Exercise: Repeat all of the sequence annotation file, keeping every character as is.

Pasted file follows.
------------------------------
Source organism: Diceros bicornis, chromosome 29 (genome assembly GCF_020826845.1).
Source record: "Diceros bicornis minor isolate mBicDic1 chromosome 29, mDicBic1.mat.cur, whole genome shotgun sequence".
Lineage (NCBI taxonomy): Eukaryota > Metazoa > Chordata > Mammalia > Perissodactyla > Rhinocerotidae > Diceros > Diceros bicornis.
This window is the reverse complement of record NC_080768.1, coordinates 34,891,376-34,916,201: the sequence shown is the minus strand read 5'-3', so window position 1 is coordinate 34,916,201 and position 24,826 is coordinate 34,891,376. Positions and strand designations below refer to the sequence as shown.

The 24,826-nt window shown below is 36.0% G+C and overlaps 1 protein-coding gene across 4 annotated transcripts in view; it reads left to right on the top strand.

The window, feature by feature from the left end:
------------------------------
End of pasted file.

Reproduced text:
Source organism: Diceros bicornis, chromosome 29 (genome assembly GCF_020826845.1).
Source record: "Diceros bicornis minor isolate mBicDic1 chromosome 29, mDicBic1.mat.cur, whole genome shotgun sequence".
Lineage (NCBI taxonomy): Eukaryota > Metazoa > Chordata > Mammalia > Perissodactyla > Rhinocerotidae > Diceros > Diceros bicornis.
This window is the reverse complement of record NC_080768.1, coordinates 34,891,376-34,916,201: the sequence shown is the minus strand read 5'-3', so window position 1 is coordinate 34,916,201 and position 24,826 is coordinate 34,891,376. Positions and strand designations below refer to the sequence as shown.

The 24,826-nt window shown below is 36.0% G+C and overlaps 1 protein-coding gene across 4 annotated transcripts in view; it reads left to right on the top strand.

The window, feature by feature from the left end: